EurekaMag.com logo
+ Site Statistics
References:
53,214,146
Abstracts:
29,074,682
+ Search Articles
+ Subscribe to Site Feeds
EurekaMag Most Shared ContentMost Shared
EurekaMag PDF Full Text ContentPDF Full Text
+ PDF Full Text
Request PDF Full TextRequest PDF Full Text
+ Follow Us
Follow on FacebookFollow on Facebook
Follow on TwitterFollow on Twitter
Follow on Google+Follow on Google+
Follow on LinkedInFollow on LinkedIn

+ Translate

Electrophysiological evidence for right frontal lobe dominance in spatial visuomotor learning


Archives Italiennes de Biologie 124(1): 1-13
Electrophysiological evidence for right frontal lobe dominance in spatial visuomotor learning
Slow negative potential shifts were recorded together with the error made in motor performance when two different groups of 14 students tracked visual stimuli with their right hand. Various vasuomotor tasks were compared i) A tracking task (T) in which subjects had to track the stimulus directly, showed no decrease of error in motor performance during the experiment. ii) In a distorted tracking task (DT) a continuous horizontal distortion of the visual feedback had to be compensated. The additional demands of this task required visuomotor learning. iii) Another learning condition was a mirrored-tracking task (horizontally inverted tracking, hIT), i.e. an elementary function, such as the concept of changing left and right was interposed between perception and action. iv) In addition, subjects performed a non-tracking control task (NT) in which they started the visual stimulus without tracking it. A slow negative potential shift was associated with the visuomotor performance (TP: tracking potential). In the learning tasks (DT and hlT) this negativitity was significantly enhanced over the anterior midline and in hlT frontally and precentrally over both hemispheres. Comparing hlT and T for every subject, the enhancement of the tracking potential in hlT was correlated with the success in motor learning in frontomedial and bilaterally in frontolateral recordings (r = 0.81-0.88). However, comparing DT and T, such a correlation was only found in frontomedial and right frontolateral electrodes (r = 0.5-061), but not at the left frontolateral electrode. These experiments are consistent with previous findings (34) and give further neurophysiological evidence for frontal lobe activity in visuomotor learning. The hemispherical asymmetry is discussed in respect to hemispherical specialization (right frontal lobe dominance in spatial visuomotor learning).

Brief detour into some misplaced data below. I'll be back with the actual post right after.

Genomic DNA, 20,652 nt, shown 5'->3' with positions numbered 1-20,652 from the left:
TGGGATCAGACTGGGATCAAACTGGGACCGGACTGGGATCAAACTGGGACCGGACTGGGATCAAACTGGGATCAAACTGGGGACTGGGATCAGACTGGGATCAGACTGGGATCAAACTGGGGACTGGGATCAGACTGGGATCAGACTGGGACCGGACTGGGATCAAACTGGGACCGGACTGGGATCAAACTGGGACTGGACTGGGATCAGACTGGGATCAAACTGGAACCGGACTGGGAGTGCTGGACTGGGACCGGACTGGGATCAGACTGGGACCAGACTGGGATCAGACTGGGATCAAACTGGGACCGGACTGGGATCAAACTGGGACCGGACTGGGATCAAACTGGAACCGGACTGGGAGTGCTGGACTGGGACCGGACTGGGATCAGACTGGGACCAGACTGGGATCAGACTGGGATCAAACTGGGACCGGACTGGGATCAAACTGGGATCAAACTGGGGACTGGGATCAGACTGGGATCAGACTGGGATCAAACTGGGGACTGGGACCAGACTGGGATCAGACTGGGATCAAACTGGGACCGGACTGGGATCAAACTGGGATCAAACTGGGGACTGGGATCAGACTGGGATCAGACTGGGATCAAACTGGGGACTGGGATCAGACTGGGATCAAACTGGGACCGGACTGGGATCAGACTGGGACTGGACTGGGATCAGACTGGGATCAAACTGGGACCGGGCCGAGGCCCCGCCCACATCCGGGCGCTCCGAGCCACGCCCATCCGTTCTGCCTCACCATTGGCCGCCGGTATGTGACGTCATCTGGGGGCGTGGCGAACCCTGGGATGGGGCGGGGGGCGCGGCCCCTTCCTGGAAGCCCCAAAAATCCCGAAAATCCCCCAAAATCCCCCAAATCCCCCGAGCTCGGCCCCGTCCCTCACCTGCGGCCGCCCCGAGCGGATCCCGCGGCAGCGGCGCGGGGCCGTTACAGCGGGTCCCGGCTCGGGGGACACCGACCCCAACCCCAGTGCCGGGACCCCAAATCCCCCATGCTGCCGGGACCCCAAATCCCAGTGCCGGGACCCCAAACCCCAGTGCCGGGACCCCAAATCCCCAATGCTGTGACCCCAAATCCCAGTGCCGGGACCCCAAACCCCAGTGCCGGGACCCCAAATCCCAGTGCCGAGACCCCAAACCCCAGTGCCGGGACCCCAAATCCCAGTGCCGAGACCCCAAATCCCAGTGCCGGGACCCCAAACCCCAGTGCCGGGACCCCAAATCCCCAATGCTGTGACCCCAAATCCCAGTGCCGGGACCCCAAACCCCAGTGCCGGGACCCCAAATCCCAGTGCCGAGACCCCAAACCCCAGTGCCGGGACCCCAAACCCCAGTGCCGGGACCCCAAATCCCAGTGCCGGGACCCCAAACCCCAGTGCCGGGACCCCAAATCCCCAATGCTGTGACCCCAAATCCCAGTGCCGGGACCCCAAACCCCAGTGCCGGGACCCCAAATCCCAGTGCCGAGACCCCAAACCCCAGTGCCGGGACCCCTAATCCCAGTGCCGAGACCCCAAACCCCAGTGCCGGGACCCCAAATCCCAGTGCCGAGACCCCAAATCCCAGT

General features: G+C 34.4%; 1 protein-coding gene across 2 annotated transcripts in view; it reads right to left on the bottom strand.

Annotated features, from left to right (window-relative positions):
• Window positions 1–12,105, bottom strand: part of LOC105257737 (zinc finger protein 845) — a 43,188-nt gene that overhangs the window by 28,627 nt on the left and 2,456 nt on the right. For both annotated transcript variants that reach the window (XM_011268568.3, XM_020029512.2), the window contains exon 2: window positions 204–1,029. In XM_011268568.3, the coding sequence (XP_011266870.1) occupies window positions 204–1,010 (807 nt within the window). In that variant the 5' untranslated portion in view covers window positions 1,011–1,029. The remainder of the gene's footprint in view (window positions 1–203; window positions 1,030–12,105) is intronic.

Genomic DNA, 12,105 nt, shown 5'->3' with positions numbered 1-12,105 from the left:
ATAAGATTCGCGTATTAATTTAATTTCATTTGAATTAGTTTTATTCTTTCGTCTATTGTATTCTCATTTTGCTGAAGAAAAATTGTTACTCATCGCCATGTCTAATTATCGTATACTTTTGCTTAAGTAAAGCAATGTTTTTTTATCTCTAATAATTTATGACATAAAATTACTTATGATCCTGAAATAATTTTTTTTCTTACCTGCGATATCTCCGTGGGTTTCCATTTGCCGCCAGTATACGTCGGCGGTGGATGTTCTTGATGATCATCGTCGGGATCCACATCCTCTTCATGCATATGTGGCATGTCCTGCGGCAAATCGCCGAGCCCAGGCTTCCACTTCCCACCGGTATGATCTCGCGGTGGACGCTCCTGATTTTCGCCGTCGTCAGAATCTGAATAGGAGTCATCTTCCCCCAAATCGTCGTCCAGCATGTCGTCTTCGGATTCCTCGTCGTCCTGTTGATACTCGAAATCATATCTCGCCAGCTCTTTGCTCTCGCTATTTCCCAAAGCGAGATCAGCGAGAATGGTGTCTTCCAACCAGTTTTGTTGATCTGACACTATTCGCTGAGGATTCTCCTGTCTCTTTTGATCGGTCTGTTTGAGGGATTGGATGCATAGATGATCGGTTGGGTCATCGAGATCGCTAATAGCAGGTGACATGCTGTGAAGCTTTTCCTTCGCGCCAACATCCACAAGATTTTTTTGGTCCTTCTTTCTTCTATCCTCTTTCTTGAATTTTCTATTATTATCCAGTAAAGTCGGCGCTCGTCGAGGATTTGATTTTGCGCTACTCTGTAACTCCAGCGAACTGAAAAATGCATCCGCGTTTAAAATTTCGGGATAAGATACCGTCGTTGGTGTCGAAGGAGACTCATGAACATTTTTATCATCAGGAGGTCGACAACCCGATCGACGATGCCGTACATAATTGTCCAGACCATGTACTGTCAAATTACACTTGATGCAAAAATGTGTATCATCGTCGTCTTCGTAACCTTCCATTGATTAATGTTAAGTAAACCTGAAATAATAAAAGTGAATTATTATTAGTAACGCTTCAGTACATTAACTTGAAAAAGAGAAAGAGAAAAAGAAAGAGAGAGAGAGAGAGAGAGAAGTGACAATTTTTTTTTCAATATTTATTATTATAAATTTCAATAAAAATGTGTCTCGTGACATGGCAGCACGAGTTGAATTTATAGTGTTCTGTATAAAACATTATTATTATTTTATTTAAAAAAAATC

(PDF 0-2 workdays service: $29.90)

Accession: 005349638

PMID: 3741032



Related references

Cerebellum and frontal cortex are differentially activated during visuomotor sequence and visuomotor association learning. Society for Neuroscience Abstracts 27(2): 1683, 2001

Visuo-spatial short-term recognition memory and learning after temporal lobe excisions, frontal lobe excisions or amygdalo-hippocampectomy in man. Neuropsychologia 33(1): 1-24, 1995

Electrophysiological evidence implicating frontal lobe dysfunction in schizophrenia. Psychopharmacology Bulletin 22(3): 885-889, 1986

Subdivisions of visuomotor and visual cortex in the frontal lobe of primates the frontal eye field and the target of the middle temporal area. Society for Neuroscience Abstracts 14(2): 820, 1988

Is impairment in set-shifting specific to frontal-lobe dysfunction? Evidence from patients with frontal-lobe or temporal-lobe epilepsy. Journal of the International Neuropsychological Society 11(4): 477-481, 2005

Deficient programming in spatial learning after frontal lobe damage. Neuropsychologia 27(7): 971-976, 1989

Cleverness and wisdom in 12 year olds electrophysiological evidence for late maturation of the frontal lobe. Developmental Neuropsychology 8(2-3): 279-298, 1992

Electrophysiological evidence of right parietal dominance of visual spatial processing tasks. Journal of Neurology 232(SUPPL): 140, 1985

The frontal lobe and memory. (Essay on the role of the frontal lobe in learning). Annales Medico-Psychologiques 123(3): 289-302, 1965

Evidence for quantitative domain dominance for verbal and spatial working memory in frontal and parietal cortex. Cortex; A Journal Devoted to the Study of the Nervous System and Behavior 39(4-5): 897-911, 2003